Places We Protect

Lower Perdido Islands

Alabama

A large white bird with black wing tips and a red face, flying through a blueish gray sky.
White Ibis White ibis in flight. © Amber Allen/TNC Photo Contest 2019

Private and public partners are working together to keep the Perdido Islands the important and special place they are for people and nature.

Lower Perdido Islands
Lower Perdido Islands A map showing proposed restoration strategies for the Lower Perdido Islands.

Tell Us What You Think

We're developing a Management Plan, preparing restoration ideas and coordinating outreach. Explore what’s happening in the Lower Perdido Islands on this page and take our short survey to tell us what you think about restoring the islands.

The Lower Perdido Islands are a group of small, undeveloped islands (Bird, Robinson, and Walker) located near Perdido Pass in Orange Beach, Alabama. The islands and surrounding waters have never been more popular, and it’s not surprising given the beautiful blue-green waters, easy access to sandy beaches, and unique wildlife. 

Many of the roughly 6.8 million visitors that Baldwin County hosts annually visit the islands and surrounding area. During holidays, the islands can host well over 500 boats at a single point in time and visitation numbers are ever-increasing. Their popularity has resulted in impacts to habitats and water quality in the area such as erosion from boat wakes, damage to seagrass, disturbance of nesting birds and their habitat, and increasing marine debris and human waste.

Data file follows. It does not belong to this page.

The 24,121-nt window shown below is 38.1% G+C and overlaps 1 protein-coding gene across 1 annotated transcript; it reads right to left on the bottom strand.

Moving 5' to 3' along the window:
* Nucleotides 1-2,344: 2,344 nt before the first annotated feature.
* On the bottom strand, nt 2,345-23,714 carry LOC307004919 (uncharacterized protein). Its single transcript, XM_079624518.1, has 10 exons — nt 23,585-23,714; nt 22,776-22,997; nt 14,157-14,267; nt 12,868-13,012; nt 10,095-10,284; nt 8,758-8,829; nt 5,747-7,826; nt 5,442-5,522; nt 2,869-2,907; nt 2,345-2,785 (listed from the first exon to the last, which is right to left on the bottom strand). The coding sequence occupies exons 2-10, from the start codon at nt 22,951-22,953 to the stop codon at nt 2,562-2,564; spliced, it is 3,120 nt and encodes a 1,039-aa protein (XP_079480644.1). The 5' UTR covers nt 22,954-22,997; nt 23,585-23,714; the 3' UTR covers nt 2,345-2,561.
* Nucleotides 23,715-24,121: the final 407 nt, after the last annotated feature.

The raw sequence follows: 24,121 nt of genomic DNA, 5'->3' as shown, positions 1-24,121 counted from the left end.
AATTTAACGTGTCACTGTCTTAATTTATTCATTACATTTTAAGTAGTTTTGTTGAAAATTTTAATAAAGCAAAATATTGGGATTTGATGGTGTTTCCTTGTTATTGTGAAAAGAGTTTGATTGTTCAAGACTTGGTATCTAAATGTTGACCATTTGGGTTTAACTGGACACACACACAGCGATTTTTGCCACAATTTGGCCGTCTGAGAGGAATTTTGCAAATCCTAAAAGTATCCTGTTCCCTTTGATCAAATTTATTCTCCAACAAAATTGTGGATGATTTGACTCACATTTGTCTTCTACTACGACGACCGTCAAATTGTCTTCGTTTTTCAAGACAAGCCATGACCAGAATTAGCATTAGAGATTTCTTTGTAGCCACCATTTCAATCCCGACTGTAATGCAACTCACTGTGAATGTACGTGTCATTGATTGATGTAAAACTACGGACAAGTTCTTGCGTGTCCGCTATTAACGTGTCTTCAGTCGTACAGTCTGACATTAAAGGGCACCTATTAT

To address these concerns, the City of Orange Beach, Moffatt & Nichol, Olsen Associates Inc., and The Nature Conservancy have teamed up to develop a management plan which proposes conservation strategies and restoration concepts to support protection of the Lower Perdido Islands and their valuable habitats for the future.

An aerial view of a sandy island densely surrounded by boats, with marinas and high rise buildings in the distance.
Bird Island Aerial image of Bird Island on the May 25, 2019 during Memorial Day weekend. © Ken Cooper/Orange Beach Community Website
An eroding white sand beach seen from the water.
Robinson Island The popularity of the Lower Perdido Islands has resulted in impacts such as erosion from boat wakes, damage to seagrass, disturbance of nesting birds and increased pollution. © Cassandra Eldridge/TNC